A piece in The Atlantic reminds us that things are oh so different in today’s porn industry — full of fairy dust and ponies. Whatever you do, make Linda’s story the exception, not the rule, the writer warns us.
Somehow, no matter how many tales of abuse and exploitation we hear, no matter what we actually see in the world around us, we are loathe to point the finger at the perpetrator.
The liberals are angry, no doubt. But not at the gang rapes or the beatings inflicted. Rather they’re mad that Linda wasn’t the “sexual revolutionary” society wanted her to be. Mad that she wasn’t the “happy hooker” or the “carefree if drug-addicted superfreak” that would be so much more palatable (and more titillating) on screen.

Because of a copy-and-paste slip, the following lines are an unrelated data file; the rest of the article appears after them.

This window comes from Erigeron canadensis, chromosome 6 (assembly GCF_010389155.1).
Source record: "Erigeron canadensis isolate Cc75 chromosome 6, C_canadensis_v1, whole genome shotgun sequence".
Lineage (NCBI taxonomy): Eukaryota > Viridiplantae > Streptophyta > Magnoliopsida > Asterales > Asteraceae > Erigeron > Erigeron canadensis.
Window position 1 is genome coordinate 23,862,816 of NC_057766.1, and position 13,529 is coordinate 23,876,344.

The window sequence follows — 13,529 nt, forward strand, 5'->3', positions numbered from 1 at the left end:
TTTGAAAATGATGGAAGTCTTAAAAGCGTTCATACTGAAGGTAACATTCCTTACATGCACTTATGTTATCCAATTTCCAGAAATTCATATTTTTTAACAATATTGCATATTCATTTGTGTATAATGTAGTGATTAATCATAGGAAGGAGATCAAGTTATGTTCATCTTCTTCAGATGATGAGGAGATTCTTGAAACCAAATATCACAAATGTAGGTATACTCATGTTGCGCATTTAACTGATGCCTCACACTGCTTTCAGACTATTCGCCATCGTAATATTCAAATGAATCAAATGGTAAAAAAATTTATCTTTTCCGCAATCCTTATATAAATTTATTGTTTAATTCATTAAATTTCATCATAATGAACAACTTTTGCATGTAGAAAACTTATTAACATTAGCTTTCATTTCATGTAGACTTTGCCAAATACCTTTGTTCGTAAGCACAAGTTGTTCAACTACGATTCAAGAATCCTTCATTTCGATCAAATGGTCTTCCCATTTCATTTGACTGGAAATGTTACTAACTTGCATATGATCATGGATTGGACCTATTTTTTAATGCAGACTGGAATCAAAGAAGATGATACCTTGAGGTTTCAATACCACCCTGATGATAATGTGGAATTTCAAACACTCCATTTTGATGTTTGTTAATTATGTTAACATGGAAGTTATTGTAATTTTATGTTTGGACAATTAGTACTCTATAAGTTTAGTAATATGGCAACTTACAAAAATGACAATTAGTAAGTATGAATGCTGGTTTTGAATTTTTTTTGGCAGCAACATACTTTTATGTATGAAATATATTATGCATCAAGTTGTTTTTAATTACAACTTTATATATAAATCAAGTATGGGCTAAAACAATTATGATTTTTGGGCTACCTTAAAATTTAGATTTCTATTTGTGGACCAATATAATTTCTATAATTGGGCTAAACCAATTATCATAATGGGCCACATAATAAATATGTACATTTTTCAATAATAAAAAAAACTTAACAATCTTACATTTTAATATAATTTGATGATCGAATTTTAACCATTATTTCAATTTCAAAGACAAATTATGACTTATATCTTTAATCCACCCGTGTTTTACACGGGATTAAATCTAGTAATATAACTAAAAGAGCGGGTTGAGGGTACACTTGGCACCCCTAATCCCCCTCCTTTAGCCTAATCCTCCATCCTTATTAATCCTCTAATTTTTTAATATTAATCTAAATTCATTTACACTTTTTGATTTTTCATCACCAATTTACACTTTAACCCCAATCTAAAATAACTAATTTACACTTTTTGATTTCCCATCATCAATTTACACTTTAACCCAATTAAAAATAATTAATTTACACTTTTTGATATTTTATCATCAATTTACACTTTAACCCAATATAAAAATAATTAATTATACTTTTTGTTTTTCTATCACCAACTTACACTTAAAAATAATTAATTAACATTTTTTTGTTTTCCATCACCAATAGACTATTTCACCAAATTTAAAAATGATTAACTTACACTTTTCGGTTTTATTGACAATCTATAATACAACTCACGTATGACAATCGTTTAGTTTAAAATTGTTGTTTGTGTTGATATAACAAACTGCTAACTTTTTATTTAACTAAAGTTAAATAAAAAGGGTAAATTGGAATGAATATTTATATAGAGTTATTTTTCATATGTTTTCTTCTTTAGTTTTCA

We’ve learned to look for nuance at the expense of truth. Grey areas and character flaws don’t alter reality to the point where we can’t say that which is glaringly obvious. We remain so uncomfortable with the victimization of women that we look away — pointing towards Andrea Dworkin and vilifying Catharine MacKinnon, women who supported Linda and fought tirelessly against male violence. Whether or not Linda remained a staunch anti-porn campaigner for life doesn’t change her history in porn and her experiences at the hands of abusive men in her life.
Feminism is an easier target, to be sure. And perhaps if you silence the voices pointing out oppression, it will cease to be a reality for you. Of course the privilege of ignorance will never save those who bear the brunt of our collective fantasy.